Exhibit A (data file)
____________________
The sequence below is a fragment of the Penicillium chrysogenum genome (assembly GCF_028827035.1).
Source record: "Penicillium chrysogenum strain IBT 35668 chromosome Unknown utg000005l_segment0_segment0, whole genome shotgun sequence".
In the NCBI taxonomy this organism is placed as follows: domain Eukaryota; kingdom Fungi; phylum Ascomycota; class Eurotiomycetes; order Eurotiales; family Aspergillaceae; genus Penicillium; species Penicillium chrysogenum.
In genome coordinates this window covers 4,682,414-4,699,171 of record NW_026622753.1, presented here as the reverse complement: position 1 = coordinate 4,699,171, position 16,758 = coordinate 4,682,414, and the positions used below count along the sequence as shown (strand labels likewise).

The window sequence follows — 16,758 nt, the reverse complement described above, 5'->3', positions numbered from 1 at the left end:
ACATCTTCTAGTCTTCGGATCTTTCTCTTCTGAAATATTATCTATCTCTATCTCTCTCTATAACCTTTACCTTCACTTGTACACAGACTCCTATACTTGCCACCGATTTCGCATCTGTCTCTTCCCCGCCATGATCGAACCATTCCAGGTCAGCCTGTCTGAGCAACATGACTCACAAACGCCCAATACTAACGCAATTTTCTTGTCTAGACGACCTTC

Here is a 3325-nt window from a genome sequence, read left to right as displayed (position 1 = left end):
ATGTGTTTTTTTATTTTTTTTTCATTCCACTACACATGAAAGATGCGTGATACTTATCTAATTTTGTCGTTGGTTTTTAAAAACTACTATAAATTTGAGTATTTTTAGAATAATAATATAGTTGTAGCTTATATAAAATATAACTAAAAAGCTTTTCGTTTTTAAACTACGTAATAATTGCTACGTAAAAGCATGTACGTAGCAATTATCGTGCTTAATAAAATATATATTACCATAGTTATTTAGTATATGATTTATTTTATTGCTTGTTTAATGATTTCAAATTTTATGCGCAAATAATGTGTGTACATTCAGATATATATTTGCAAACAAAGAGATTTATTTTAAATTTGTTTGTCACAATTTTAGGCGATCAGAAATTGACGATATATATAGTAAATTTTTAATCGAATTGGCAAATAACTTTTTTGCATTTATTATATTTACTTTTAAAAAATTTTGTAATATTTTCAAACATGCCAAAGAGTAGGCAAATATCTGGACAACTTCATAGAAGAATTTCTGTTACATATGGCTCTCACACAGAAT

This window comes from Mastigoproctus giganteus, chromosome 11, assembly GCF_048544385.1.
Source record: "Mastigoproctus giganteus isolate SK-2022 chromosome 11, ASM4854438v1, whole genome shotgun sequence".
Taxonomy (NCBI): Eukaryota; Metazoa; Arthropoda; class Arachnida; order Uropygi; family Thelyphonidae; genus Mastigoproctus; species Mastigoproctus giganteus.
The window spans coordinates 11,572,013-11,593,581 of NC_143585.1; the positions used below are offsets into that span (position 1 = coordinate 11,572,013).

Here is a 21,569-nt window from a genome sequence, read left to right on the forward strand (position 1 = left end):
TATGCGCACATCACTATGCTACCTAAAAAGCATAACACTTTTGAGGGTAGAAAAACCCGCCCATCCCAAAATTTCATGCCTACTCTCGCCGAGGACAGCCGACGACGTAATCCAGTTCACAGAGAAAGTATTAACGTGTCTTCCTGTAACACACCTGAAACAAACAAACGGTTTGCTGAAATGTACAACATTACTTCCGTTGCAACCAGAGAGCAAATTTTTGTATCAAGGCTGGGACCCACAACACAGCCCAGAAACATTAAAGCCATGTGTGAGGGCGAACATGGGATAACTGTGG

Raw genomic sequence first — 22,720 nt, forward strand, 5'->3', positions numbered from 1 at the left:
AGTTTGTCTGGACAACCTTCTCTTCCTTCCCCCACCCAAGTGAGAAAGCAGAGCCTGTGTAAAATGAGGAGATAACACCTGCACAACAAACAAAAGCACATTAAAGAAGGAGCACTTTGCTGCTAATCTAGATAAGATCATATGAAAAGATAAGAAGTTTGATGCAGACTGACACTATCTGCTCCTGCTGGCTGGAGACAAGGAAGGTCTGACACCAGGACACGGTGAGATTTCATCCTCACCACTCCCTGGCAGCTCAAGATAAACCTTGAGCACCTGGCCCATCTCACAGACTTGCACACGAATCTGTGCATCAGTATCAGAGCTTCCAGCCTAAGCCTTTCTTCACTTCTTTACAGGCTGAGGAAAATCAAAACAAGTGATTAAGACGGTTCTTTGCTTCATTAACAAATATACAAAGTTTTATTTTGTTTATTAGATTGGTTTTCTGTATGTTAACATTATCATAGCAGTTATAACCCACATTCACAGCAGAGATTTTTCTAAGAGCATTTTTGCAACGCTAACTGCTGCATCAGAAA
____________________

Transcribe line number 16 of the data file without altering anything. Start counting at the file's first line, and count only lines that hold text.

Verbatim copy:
AGTTTGTCTGGACAACCTTCTCTTCCTTCCCCCACCCAAGTGAGAAAGCAGAGCCTGTGTAAAATGAGGAGATAACACCTGCACAACAAACAAAAGCACATTAAAGAAGGAGCACTTTGCTGCTAATCTAGATAAGATCATATGAAAAGATAAGAAGTTTGATGCAGACTGACACTATCTGCTCCTGCTGGCTGGAGACAAGGAAGGTCTGACACCAGGACACGGTGAGATTTCATCCTCACCACTCCCTGGCAGCTCAAGATAAACCTTGAGCACCTGGCCCATCTCACAGACTTGCACACGAATCTGTGCATCAGTATCAGAGCTTCCAGCCTAAGCCTTTCTTCACTTCTTTACAGGCTGAGGAAAATCAAAACAAGTGATTAAGACGGTTCTTTGCTTCATTAACAAATATACAAAGTTTTATTTTGTTTATTAGATTGGTTTTCTGTATGTTAACATTATCATAGCAGTTATAACCCACATTCACAGCAGAGATTTTTCTAAGAGCATTTTTGCAACGCTAACTGCTGCATCAGAAA